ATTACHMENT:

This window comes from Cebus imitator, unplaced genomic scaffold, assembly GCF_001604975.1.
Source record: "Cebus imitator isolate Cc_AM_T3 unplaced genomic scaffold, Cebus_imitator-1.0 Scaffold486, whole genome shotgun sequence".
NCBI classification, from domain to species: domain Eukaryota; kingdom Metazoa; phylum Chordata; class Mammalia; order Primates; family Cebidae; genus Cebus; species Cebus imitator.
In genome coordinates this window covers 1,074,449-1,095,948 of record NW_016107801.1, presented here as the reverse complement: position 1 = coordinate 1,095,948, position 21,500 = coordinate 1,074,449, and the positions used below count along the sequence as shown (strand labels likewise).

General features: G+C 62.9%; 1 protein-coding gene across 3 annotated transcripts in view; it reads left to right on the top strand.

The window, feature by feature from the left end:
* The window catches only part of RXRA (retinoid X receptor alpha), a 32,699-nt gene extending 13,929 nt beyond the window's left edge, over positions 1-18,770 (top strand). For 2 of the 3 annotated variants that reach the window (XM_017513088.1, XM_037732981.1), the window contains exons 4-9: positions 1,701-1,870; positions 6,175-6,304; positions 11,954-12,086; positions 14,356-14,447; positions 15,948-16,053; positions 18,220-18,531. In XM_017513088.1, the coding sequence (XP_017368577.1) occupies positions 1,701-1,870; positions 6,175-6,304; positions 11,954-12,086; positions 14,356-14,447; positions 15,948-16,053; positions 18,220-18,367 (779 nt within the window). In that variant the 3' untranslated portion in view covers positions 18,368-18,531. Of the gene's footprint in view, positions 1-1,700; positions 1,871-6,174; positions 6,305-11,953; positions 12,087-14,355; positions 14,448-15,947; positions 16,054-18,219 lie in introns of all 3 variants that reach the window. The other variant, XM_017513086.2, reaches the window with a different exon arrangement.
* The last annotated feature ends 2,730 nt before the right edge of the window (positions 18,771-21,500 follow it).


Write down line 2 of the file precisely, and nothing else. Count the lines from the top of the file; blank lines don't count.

Source record: "Cebus imitator isolate Cc_AM_T3 unplaced genomic scaffold, Cebus_imitator-1.0 Scaffold486, whole genome shotgun sequence".